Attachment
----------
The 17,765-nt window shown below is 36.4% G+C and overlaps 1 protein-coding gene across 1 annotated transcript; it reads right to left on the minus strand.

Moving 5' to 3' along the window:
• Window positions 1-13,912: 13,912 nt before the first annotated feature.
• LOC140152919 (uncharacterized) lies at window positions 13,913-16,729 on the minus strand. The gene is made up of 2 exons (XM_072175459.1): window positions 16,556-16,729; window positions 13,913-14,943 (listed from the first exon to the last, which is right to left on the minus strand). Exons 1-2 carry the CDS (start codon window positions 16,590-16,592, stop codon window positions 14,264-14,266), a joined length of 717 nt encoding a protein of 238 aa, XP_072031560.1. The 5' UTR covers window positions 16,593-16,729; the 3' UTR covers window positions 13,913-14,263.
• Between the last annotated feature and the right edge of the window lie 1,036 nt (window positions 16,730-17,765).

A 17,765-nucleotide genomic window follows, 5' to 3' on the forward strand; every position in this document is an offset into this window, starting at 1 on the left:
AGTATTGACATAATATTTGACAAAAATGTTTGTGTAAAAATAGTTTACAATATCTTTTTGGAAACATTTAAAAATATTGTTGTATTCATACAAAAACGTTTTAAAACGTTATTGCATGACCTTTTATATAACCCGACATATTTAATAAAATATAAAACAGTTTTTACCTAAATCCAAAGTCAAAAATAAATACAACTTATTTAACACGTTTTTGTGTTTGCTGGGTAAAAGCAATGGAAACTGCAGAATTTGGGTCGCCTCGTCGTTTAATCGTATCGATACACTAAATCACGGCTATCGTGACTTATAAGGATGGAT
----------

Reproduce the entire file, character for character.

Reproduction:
The 17,765-nt window shown below is 36.4% G+C and overlaps 1 protein-coding gene across 1 annotated transcript; it reads right to left on the minus strand.

Moving 5' to 3' along the window:
• Window positions 1-13,912: 13,912 nt before the first annotated feature.
• LOC140152919 (uncharacterized) lies at window positions 13,913-16,729 on the minus strand. The gene is made up of 2 exons (XM_072175459.1): window positions 16,556-16,729; window positions 13,913-14,943 (listed from the first exon to the last, which is right to left on the minus strand). Exons 1-2 carry the CDS (start codon window positions 16,590-16,592, stop codon window positions 14,264-14,266), a joined length of 717 nt encoding a protein of 238 aa, XP_072031560.1. The 5' UTR covers window positions 16,593-16,729; the 3' UTR covers window positions 13,913-14,263.
• Between the last annotated feature and the right edge of the window lie 1,036 nt (window positions 16,730-17,765).

A 17,765-nucleotide genomic window follows, 5' to 3' on the forward strand; every position in this document is an offset into this window, starting at 1 on the left:
AGTATTGACATAATATTTGACAAAAATGTTTGTGTAAAAATAGTTTACAATATCTTTTTGGAAACATTTAAAAATATTGTTGTATTCATACAAAAACGTTTTAAAACGTTATTGCATGACCTTTTATATAACCCGACATATTTAATAAAATATAAAACAGTTTTTACCTAAATCCAAAGTCAAAAATAAATACAACTTATTTAACACGTTTTTGTGTTTGCTGGGTAAAAGCAATGGAAACTGCAGAATTTGGGTCGCCTCGTCGTTTAATCGTATCGATACACTAAATCACGGCTATCGTGACTTATAAGGATGGAT